Your credit history plays more of a role than you may realize in determining how quickly you reach Financial Freedom. If nothing else, great credit can save you hundreds of thousands of dollars in interest payments over your lifetime. Think how much faster you’ll power up your Freedom Generator if that extra money is lining your pockets instead of your creditors’.
With Australia on the verge of introducing U.S.-style credit ratings, the trend toward using credit to determine your future is only increasing. Here are five mistakes you may be making with your credit that are secretly undermining your Financial Freedom:
1. You Don’t Value Good Credit
Maintaining a lifestyle built on debt is fundamentally incompatible with achieving a life of Financial Freedom. However, if you’ve recently committed to living a debt-free life in pursuit of your Freedom, you may think your poor credit choices from the past will stay hidden there.
But good credit isn’t just something you need if you want to apply for more credit. Here are a few reasons you should clean up your past mistakes and make responsible decisions around whatever credit you are currently using:
- Bad credit can mean higher insurance premiums. An increasing number of auto, home and renters insurance companies require substantial surcharges for policyholders with poor credit.
- You might pay more for housing. You know a lousy credit score gives you less favorable lending terms with a traditional mortgage. But you can still run into trouble if you’re looking to rent while saving to pay cash for a house. Credit checks are a routine component of the rental application process, and bad credit can prevent you from landing your cozy dream apartment.
- A history of mishandling personal finances can stall your job search. While no employer can see your actual credit score, some businesses worry that a high-level manager with a history of bad financial decisions is at higher risk for committing fraud, mishandling customer funds or making irresponsible financial choices at the office. So if a history of mismanaging your personal money shows up on your credit report, you may have a more difficult time securing that great job or moving ahead in your career.
2. You Pay Late
Your FICO score—one of the most popular credit scores around—uses payment history as the number one factor in calculating your credit score. In fact, how timely you are with your bill payments accounts for a full 35% of your score.
As a result, even a single late payment can cause your score to plummet up to 100 points. So put systems in place that keep you from falling behind on your bills. That’s why the MindShift.money method is to Automate your finances. It’s just another way of Protecting Yourself and your financial future.
3. You Overuse Your Available Credit
Think you’re in good shape if you’re just shy of maxing out your credit cards? Think again. A major component of your credit score is what’s called your credit utilization ratio—a measure of how much of your total limit you actually use. Studies have found that people with excellent credit scores—800 and above—actually use only about 7% of their available credit. (Keep in mind we’re not talking about how much of a balance they carry but rather how much they spend during the month.)
So how can you easily improve your credit utilization ratio? There are two ways to do it:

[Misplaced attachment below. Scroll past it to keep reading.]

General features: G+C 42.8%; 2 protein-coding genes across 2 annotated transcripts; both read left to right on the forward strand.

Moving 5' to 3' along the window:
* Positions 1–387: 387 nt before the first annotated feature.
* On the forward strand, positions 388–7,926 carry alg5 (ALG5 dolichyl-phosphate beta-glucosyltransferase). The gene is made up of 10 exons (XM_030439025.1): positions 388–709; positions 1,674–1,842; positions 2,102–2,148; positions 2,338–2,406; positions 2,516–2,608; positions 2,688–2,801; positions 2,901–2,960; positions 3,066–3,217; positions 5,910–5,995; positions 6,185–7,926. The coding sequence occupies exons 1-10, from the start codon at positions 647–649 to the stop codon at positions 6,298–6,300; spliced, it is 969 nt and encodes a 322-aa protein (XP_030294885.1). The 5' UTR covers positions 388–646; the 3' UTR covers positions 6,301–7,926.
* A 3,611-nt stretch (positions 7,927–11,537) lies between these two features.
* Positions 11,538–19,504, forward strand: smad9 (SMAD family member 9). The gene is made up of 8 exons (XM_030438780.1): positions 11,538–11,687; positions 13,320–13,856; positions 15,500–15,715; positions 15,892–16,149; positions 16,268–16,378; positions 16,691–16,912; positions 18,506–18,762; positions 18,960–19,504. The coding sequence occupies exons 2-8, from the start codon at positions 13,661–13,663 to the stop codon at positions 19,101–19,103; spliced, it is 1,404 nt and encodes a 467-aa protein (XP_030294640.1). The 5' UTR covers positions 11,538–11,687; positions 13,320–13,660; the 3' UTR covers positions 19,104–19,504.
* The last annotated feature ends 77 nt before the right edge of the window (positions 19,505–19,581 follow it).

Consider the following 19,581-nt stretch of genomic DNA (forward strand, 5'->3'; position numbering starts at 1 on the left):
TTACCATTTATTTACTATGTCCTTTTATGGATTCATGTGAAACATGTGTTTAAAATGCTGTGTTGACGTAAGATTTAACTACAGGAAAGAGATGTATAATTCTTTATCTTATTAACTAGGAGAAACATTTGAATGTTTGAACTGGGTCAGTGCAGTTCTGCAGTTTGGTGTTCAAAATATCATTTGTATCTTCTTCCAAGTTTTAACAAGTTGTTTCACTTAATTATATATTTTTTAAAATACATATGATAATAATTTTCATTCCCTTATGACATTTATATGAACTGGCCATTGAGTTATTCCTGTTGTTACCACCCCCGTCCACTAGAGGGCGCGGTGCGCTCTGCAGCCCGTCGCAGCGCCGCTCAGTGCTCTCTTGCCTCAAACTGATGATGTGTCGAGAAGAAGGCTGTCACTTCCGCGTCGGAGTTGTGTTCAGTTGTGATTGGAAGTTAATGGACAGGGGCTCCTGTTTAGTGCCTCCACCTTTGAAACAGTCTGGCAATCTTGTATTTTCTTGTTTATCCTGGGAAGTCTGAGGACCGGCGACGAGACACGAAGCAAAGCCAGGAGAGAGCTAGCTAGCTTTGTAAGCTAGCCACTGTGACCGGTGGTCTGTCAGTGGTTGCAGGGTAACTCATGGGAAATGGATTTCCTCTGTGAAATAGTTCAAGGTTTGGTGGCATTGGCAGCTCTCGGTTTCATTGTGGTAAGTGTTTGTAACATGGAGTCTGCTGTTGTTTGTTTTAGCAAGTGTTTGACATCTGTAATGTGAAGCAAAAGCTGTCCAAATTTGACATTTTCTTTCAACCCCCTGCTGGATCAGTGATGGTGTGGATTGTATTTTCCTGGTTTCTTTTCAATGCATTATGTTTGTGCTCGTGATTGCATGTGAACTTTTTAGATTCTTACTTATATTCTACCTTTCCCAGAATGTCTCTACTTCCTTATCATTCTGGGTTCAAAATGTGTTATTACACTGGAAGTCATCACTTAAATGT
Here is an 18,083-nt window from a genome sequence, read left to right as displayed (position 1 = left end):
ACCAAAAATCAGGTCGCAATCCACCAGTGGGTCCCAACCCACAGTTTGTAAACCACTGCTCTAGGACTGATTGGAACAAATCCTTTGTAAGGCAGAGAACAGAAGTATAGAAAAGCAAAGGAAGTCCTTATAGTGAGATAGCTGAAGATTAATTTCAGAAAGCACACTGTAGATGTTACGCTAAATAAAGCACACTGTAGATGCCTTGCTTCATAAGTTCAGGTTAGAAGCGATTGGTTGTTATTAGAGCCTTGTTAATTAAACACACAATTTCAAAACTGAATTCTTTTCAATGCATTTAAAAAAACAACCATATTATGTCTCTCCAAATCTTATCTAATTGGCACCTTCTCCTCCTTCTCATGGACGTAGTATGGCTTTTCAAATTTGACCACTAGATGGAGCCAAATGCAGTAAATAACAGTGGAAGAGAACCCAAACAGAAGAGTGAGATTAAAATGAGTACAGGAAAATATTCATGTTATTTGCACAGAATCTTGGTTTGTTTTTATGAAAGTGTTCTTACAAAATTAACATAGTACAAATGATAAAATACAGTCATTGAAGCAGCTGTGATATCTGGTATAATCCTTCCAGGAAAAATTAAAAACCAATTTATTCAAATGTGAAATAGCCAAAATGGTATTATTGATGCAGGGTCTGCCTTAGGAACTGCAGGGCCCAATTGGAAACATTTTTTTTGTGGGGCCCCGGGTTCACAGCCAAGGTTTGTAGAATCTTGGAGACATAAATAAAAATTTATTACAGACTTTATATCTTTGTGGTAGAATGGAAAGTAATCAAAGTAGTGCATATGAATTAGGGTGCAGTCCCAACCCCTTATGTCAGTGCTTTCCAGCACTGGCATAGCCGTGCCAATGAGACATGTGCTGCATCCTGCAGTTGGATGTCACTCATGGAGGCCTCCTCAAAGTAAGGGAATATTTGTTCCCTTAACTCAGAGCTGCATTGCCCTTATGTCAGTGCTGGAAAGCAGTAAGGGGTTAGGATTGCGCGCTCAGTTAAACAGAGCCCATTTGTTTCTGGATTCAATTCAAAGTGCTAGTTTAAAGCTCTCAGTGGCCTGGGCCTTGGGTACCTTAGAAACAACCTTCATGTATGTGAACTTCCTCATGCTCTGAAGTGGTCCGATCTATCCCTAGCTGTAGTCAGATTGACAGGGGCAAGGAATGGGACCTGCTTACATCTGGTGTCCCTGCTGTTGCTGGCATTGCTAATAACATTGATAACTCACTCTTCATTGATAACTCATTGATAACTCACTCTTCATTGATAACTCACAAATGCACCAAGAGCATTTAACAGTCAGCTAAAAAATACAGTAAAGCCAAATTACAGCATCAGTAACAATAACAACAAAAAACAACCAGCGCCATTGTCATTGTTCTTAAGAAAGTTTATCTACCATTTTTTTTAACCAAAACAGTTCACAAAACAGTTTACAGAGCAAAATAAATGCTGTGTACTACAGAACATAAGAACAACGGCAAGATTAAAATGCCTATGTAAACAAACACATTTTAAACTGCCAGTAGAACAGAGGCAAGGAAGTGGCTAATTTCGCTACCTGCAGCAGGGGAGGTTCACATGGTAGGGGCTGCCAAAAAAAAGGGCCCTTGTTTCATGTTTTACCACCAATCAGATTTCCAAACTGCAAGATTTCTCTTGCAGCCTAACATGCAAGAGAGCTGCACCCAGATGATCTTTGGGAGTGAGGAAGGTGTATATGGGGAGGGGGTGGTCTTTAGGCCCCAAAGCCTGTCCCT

- Reduce your spending on credit. Pay through another means, or spend less overall.
- Increase the amount of credit you have. Ask your card issuer to up your spending limit . . . and then don’t touch that extra cash! Many card companies allow you to bump up your limit periodically via an online form.
4. You Carry A Balance
One of the most frustrating ways to part with your hard-earned money is to use it to pay interest to support an unrealistic lifestyle. After all, wouldn’t you rather be earning interest on that money instead of paying interest with it?
Using credit wisely requires you to remember this: Your credit card represents money you have—not money you’d like to have. So it’s critical that you think of your cards as a means to access the available cash you have and not as a magical source of funds.
If you keep that principle in mind, you should always have enough money at the end of your billing cycle to pay off the full amount on your card’s statement and keep yourself from racking up additional debt from interest.
5. You Don’t Keep An Eye On Your Credit
Closing your eyes and crossing your fingers is a terrible way to attain or maintain excellent credit. Instead, track your credit health regularly with some easy, free methods:
- Review your statements carefully. Before you pay a credit card bill, check all the charges and payments listed. Immediately contest anything that’s incorrect.
- Order your credit reports religiously. U.S. citizens have the ability to access three free credit reports every single year, and Australians can get theirs once a year or under special circumstances. Again, dispute inaccuracies and flag fraud.
- Watch your credit score. While you can order your score for a fee, many credit card companies now print your credit score directly on your monthly statement at no cost to you.
Community Question: What’s the biggest mistake you’ve ever made with your credit? What’s your advice for someone who’s making that mistake right now? Share your story in the Financial Foundations community!
image credit: Bigstock/dolgachov
Dr. Tony is the co-founder of MindShift.money and the best-selling author of three books on personal and business finances. Having achieved Financial Freedom at 27, Dr. Tony believes that through Financially Fit Bootcamp and Cash Flow Cure everyone can get there. He has made it his life’s mission to help others live a life where their money works for them—not the other way around.